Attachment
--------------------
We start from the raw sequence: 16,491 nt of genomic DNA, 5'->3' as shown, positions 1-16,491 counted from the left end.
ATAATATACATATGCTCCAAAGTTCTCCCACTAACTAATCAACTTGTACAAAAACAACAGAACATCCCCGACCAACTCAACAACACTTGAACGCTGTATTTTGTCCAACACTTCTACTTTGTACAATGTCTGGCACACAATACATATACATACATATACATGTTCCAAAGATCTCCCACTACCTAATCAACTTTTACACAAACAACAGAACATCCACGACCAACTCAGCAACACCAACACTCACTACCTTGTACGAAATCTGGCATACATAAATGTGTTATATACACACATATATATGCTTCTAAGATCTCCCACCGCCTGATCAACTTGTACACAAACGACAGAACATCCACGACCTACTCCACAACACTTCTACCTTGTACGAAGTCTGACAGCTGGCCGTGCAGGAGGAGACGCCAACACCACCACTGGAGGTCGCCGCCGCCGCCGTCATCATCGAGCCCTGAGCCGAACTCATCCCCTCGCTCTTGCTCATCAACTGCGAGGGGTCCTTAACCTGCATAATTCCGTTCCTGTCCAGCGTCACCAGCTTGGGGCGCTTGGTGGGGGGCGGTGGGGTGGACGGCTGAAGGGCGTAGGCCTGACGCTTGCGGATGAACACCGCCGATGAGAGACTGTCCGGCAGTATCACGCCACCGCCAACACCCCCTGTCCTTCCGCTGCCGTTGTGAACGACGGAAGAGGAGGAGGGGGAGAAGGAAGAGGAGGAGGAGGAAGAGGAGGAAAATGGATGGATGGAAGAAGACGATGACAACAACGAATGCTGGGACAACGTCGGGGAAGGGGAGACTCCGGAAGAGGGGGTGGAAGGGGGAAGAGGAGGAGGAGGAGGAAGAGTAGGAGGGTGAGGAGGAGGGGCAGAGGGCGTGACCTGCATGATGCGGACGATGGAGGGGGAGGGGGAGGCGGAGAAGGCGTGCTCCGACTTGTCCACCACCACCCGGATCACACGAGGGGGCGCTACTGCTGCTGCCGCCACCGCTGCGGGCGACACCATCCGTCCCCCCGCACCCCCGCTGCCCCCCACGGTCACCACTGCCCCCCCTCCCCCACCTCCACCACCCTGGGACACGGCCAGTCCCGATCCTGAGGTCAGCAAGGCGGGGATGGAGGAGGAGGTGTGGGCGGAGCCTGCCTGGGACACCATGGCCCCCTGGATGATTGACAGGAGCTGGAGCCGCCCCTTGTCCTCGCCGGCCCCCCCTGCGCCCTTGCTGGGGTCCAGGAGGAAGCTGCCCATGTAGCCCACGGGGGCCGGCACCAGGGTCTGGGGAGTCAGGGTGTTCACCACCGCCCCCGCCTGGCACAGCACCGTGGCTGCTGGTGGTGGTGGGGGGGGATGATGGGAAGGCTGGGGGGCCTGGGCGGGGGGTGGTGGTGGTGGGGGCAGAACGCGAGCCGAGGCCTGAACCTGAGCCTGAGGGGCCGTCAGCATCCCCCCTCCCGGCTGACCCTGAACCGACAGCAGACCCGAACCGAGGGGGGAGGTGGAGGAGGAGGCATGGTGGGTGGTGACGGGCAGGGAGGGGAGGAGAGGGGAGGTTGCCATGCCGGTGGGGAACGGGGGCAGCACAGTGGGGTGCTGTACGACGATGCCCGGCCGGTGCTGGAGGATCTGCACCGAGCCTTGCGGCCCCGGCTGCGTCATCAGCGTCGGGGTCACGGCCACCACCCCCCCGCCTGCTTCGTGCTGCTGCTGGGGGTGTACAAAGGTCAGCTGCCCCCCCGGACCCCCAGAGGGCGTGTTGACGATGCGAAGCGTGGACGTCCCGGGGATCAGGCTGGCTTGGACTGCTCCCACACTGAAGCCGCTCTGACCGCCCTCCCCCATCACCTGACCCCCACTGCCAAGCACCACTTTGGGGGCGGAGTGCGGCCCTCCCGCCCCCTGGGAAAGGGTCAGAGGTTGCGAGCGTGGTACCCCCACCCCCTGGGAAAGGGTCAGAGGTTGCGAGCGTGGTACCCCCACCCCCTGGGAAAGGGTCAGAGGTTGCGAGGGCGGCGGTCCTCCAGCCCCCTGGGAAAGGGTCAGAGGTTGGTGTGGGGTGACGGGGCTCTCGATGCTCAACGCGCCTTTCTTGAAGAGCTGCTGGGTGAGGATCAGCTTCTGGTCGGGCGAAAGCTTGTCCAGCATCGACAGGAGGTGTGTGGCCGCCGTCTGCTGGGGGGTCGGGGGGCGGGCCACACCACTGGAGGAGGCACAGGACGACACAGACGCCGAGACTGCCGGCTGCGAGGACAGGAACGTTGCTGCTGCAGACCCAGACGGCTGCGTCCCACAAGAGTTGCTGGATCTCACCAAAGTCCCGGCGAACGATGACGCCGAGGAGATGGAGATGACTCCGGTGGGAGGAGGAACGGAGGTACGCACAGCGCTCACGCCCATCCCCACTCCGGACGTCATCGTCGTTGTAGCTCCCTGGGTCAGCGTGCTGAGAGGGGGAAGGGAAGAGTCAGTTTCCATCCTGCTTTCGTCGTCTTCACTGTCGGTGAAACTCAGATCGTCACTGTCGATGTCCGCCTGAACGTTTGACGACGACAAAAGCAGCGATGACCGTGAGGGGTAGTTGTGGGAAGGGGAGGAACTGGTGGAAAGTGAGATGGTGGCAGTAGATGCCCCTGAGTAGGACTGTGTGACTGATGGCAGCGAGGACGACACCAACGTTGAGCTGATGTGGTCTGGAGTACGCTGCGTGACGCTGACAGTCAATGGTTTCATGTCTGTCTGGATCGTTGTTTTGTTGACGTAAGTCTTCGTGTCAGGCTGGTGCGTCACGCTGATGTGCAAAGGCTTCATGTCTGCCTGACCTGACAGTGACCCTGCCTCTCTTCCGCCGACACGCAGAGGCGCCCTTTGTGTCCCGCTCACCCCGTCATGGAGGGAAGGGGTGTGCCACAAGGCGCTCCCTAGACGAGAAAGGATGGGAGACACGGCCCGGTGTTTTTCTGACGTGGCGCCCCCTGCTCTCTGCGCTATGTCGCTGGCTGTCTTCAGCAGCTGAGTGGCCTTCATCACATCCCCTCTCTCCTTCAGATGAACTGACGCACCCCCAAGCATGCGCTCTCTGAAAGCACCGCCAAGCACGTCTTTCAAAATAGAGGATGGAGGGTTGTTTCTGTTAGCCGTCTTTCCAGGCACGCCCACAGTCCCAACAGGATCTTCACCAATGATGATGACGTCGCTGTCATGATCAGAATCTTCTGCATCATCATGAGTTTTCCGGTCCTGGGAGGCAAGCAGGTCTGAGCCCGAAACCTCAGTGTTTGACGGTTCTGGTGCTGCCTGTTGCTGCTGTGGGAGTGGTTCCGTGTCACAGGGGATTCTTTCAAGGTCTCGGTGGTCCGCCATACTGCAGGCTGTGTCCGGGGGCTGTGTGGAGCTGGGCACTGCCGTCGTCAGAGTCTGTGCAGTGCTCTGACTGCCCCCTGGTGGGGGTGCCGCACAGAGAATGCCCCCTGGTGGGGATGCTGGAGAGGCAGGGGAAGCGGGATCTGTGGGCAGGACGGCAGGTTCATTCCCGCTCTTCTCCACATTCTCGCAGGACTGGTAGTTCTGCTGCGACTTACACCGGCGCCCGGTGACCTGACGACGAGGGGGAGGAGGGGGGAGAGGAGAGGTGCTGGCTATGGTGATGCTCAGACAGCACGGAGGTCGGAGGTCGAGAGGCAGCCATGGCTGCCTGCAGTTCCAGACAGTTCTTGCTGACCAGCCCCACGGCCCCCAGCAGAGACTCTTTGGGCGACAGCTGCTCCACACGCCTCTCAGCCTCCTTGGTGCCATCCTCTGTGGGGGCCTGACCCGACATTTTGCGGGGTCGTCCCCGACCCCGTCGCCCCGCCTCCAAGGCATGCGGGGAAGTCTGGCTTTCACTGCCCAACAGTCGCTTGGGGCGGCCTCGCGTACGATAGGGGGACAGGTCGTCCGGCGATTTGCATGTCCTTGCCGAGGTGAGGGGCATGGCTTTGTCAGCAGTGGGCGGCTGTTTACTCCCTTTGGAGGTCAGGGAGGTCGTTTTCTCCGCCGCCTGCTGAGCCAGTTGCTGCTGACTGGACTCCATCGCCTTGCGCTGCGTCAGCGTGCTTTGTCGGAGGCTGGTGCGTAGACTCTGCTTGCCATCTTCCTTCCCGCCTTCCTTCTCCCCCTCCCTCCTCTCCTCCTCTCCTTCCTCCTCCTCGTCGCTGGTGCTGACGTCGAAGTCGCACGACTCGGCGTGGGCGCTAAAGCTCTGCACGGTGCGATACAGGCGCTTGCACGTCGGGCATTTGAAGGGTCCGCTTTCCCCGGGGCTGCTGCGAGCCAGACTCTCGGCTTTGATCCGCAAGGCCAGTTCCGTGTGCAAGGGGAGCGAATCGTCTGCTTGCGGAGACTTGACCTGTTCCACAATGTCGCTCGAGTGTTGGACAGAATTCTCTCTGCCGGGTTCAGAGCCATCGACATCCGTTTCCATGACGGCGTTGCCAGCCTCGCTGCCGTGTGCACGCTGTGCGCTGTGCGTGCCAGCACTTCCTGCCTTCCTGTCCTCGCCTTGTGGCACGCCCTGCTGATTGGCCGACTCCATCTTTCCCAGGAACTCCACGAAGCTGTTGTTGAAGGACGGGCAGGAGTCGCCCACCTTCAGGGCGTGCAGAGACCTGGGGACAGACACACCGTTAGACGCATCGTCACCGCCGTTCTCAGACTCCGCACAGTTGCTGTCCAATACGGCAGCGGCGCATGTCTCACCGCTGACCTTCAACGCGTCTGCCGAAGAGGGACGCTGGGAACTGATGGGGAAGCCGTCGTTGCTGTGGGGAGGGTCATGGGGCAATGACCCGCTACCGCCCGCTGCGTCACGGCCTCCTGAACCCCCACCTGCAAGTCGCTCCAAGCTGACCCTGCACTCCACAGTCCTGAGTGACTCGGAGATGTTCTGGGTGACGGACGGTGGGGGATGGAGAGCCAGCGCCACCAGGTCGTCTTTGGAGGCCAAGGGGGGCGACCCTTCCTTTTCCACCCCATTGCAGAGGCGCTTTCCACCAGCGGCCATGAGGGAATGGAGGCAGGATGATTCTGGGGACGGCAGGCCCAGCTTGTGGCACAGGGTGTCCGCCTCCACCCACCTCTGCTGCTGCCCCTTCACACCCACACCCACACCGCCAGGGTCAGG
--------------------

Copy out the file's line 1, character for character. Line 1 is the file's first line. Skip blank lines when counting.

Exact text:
We start from the raw sequence: 16,491 nt of genomic DNA, 5'->3' as shown, positions 1-16,491 counted from the left end.